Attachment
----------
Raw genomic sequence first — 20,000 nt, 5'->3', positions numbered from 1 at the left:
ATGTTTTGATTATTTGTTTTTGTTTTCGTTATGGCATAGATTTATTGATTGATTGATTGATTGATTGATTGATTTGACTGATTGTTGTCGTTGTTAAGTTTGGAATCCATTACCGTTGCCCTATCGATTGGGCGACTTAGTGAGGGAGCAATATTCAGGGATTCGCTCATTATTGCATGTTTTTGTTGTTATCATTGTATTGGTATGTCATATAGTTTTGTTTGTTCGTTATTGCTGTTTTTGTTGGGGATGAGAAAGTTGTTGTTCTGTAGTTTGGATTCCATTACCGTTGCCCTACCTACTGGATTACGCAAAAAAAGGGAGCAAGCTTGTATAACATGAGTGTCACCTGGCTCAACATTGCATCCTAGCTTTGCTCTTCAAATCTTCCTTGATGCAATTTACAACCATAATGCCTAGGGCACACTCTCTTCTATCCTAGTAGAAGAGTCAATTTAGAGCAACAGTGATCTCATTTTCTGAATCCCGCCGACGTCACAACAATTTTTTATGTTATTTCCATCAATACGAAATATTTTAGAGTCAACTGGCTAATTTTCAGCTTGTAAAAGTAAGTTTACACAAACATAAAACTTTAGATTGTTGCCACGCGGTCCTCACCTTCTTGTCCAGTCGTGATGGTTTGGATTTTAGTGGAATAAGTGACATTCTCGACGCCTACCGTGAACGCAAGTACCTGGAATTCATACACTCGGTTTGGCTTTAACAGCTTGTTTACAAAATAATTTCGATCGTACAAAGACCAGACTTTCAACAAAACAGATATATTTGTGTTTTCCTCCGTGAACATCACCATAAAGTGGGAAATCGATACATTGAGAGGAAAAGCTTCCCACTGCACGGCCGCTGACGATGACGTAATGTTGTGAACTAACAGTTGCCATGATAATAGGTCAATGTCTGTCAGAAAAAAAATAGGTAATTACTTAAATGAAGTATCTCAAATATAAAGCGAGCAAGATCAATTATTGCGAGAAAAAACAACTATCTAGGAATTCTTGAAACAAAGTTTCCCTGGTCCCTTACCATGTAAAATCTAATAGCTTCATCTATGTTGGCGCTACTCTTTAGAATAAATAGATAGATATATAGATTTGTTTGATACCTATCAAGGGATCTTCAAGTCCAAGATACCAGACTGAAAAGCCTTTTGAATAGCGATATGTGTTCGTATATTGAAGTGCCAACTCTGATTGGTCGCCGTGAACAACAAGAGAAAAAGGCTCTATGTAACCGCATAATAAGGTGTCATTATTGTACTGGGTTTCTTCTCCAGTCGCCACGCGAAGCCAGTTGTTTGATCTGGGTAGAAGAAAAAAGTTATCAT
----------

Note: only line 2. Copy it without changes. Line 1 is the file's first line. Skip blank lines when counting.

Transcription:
ATGTTTTGATTATTTGTTTTTGTTTTCGTTATGGCATAGATTTATTGATTGATTGATTGATTGATTGATTGATTTGACTGATTGTTGTCGTTGTTAAGTTTGGAATCCATTACCGTTGCCCTATCGATTGGGCGACTTAGTGAGGGAGCAATATTCAGGGATTCGCTCATTATTGCATGTTTTTGTTGTTATCATTGTATTGGTATGTCATATAGTTTTGTTTGTTCGTTATTGCTGTTTTTGTTGGGGATGAGAAAGTTGTTGTTCTGTAGTTTGGATTCCATTACCGTTGCCCTACCTACTGGATTACGCAAAAAAAGGGAGCAAGCTTGTATAACATGAGTGTCACCTGGCTCAACATTGCATCCTAGCTTTGCTCTTCAAATCTTCCTTGATGCAATTTACAACCATAATGCCTAGGGCACACTCTCTTCTATCCTAGTAGAAGAGTCAATTTAGAGCAACAGTGATCTCATTTTCTGAATCCCGCCGACGTCACAACAATTTTTTATGTTATTTCCATCAATACGAAATATTTTAGAGTCAACTGGCTAATTTTCAGCTTGTAAAAGTAAGTTTACACAAACATAAAACTTTAGATTGTTGCCACGCGGTCCTCACCTTCTTGTCCAGTCGTGATGGTTTGGATTTTAGTGGAATAAGTGACATTCTCGACGCCTACCGTGAACGCAAGTACCTGGAATTCATACACTCGGTTTGGCTTTAACAGCTTGTTTACAAAATAATTTCGATCGTACAAAGACCAGACTTTCAACAAAACAGATATATTTGTGTTTTCCTCCGTGAACATCACCATAAAGTGGGAAATCGATACATTGAGAGGAAAAGCTTCCCACTGCACGGCCGCTGACGATGACGTAATGTTGTGAACTAACAGTTGCCATGATAATAGGTCAATGTCTGTCAGAAAAAAAATAGGTAATTACTTAAATGAAGTATCTCAAATATAAAGCGAGCAAGATCAATTATTGCGAGAAAAAACAACTATCTAGGAATTCTTGAAACAAAGTTTCCCTGGTCCCTTACCATGTAAAATCTAATAGCTTCATCTATGTTGGCGCTACTCTTTAGAATAAATAGATAGATATATAGATTTGTTTGATACCTATCAAGGGATCTTCAAGTCCAAGATACCAGACTGAAAAGCCTTTTGAATAGCGATATGTGTTCGTATATTGAAGTGCCAACTCTGATTGGTCGCCGTGAACAACAAGAGAAAAAGGCTCTATGTAACCGCATAATAAGGTGTCATTATTGTACTGGGTTTCTTCTCCAGTCGCCACGCGAAGCCAGTTGTTTGATCTGGGTAGAAGAAAAAAGTTATCAT